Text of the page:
The Just So Stories will be showing twice a day at 12:30pm and 2:45pm in The Green, the giant igloo at the heart of the Pleasance Courtyard (that’s venue 33, fringe-fans), one of the largest venues in the Edinburgh Festival, with over 450,000 visitors expected across the course of the festival.

The auditorium only seats 60 parents and children, so if I were you I’d book early. Tickets are available now from the Pleasance Box Office or by calling 0131 556 6550.

Still not convinced that this is going to be one of the best shows at the festival? Take a few minutes to read the reviews of the Easter production.

And I hope to see you there.

Open Book Theatre

My little theatre company made the front page of The Stage this week.

For those of you too far from a newsagent to pick up a copy for yourself, or who live in the future where paper is considered a barbaric relic of our savage past, you can also read the article online.

As you’ll see, what we’re creating here is nothing less than a new business model for fringe theatre.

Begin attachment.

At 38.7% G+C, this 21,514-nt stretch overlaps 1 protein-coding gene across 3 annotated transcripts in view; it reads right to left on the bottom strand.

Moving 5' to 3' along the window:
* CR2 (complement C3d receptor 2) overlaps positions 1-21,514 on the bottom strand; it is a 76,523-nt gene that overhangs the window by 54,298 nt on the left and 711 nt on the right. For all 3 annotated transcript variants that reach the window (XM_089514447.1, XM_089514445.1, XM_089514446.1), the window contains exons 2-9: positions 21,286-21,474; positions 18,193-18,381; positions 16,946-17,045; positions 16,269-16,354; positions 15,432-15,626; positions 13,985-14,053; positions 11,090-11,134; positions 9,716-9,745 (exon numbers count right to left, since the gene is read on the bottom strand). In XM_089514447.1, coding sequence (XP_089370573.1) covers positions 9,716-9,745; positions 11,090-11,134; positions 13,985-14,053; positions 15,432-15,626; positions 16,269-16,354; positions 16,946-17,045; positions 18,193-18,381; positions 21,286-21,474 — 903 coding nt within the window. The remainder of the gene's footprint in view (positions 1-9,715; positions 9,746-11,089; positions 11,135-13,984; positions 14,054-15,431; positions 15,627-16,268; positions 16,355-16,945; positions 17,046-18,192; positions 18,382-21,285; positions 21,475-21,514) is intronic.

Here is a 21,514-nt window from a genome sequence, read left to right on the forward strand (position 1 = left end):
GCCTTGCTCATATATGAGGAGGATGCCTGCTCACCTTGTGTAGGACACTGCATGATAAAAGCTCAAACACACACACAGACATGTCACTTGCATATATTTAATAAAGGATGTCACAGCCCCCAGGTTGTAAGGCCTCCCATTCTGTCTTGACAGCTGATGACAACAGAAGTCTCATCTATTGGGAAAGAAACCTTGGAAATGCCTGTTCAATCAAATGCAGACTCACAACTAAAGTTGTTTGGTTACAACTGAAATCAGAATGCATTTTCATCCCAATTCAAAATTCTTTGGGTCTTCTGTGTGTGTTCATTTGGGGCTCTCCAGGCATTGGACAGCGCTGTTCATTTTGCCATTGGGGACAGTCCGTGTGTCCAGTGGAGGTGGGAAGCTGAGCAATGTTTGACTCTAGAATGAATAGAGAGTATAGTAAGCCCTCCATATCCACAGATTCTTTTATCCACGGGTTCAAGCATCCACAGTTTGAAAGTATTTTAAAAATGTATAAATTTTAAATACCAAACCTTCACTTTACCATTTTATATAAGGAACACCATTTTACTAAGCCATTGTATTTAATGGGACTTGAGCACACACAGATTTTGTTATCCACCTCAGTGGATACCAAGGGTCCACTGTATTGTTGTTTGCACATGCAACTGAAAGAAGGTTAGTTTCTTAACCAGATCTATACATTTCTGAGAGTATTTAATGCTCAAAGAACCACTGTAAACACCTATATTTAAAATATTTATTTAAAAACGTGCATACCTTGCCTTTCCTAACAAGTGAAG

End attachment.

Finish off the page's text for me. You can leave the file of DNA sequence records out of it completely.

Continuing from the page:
We call it Open Book Theatre.

The concept is very simple: everyone in one of our productions gets to see the accounts. They know what we’re aiming for. Where the money’s coming in. Where the money’s going to.

There’s no longer any need for the cast and crew in a profit-share show to suspect that someone who isn’t them is coming away rich, because now all the information is available to them. And if they can find better ways of doing things, they let us know and we do it.

And everybody wins.

Open Book Management has been around for many years now. I first came across it about a decade ago in Jack Stack’s book The Great Game of Business (which is still an excellent introduction to the idea). But as far as we know, no-one in the world’s ever tried it in theatre before.

That’s changed now.

As well as helping promote transparency, we hope to improve conditions for everyone.

We as a company believe that the best thing for anyone is to have a proper union contract. Both of the founders of Red Table are members of the relevant Trade Unions – The Writers’ Guild of Great Britain and Equity respectively – and we recommend that as soon as possible any theatre company should use the contracts recommended by those unions.